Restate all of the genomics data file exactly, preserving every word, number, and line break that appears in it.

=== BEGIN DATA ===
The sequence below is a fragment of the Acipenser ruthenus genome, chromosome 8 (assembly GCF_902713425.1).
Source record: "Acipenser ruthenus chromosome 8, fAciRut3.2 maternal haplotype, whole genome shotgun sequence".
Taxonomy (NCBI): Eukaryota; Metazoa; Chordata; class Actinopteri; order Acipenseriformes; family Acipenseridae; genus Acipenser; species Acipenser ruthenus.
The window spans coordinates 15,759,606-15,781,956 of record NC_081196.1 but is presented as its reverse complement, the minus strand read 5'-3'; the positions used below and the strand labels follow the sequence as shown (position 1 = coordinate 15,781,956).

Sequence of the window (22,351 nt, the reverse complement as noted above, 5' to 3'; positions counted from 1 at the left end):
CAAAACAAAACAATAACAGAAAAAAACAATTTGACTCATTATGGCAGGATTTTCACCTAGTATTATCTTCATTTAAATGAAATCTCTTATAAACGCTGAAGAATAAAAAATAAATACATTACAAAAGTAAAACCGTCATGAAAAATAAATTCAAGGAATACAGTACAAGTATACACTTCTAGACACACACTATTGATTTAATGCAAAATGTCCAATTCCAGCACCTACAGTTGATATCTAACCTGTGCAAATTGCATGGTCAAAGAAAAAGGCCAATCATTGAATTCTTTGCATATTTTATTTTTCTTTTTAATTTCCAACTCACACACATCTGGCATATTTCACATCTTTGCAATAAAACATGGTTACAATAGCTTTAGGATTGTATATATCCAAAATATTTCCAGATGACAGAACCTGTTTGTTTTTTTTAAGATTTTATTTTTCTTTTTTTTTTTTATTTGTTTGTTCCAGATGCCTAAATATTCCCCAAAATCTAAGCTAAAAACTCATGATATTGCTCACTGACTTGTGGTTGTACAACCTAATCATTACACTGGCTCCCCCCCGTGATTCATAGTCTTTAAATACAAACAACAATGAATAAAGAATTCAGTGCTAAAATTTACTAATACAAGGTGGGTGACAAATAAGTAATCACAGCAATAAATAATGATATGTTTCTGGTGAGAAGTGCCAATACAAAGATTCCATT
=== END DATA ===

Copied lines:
The sequence below is a fragment of the Acipenser ruthenus genome, chromosome 8 (assembly GCF_902713425.1).
Source record: "Acipenser ruthenus chromosome 8, fAciRut3.2 maternal haplotype, whole genome shotgun sequence".
Taxonomy (NCBI): Eukaryota; Metazoa; Chordata; class Actinopteri; order Acipenseriformes; family Acipenseridae; genus Acipenser; species Acipenser ruthenus.
The window spans coordinates 15,759,606-15,781,956 of record NC_081196.1 but is presented as its reverse complement, the minus strand read 5'-3'; the positions used below and the strand labels follow the sequence as shown (position 1 = coordinate 15,781,956).

Sequence of the window (22,351 nt, the reverse complement as noted above, 5' to 3'; positions counted from 1 at the left end):
CAAAACAAAACAATAACAGAAAAAAACAATTTGACTCATTATGGCAGGATTTTCACCTAGTATTATCTTCATTTAAATGAAATCTCTTATAAACGCTGAAGAATAAAAAATAAATACATTACAAAAGTAAAACCGTCATGAAAAATAAATTCAAGGAATACAGTACAAGTATACACTTCTAGACACACACTATTGATTTAATGCAAAATGTCCAATTCCAGCACCTACAGTTGATATCTAACCTGTGCAAATTGCATGGTCAAAGAAAAAGGCCAATCATTGAATTCTTTGCATATTTTATTTTTCTTTTTAATTTCCAACTCACACACATCTGGCATATTTCACATCTTTGCAATAAAACATGGTTACAATAGCTTTAGGATTGTATATATCCAAAATATTTCCAGATGACAGAACCTGTTTGTTTTTTTTAAGATTTTATTTTTCTTTTTTTTTTTTATTTGTTTGTTCCAGATGCCTAAATATTCCCCAAAATCTAAGCTAAAAACTCATGATATTGCTCACTGACTTGTGGTTGTACAACCTAATCATTACACTGGCTCCCCCCCGTGATTCATAGTCTTTAAATACAAACAACAATGAATAAAGAATTCAGTGCTAAAATTTACTAATACAAGGTGGGTGACAAATAAGTAATCACAGCAATAAATAATGATATGTTTCTGGTGAGAAGTGCCAATACAAAGATTCCATT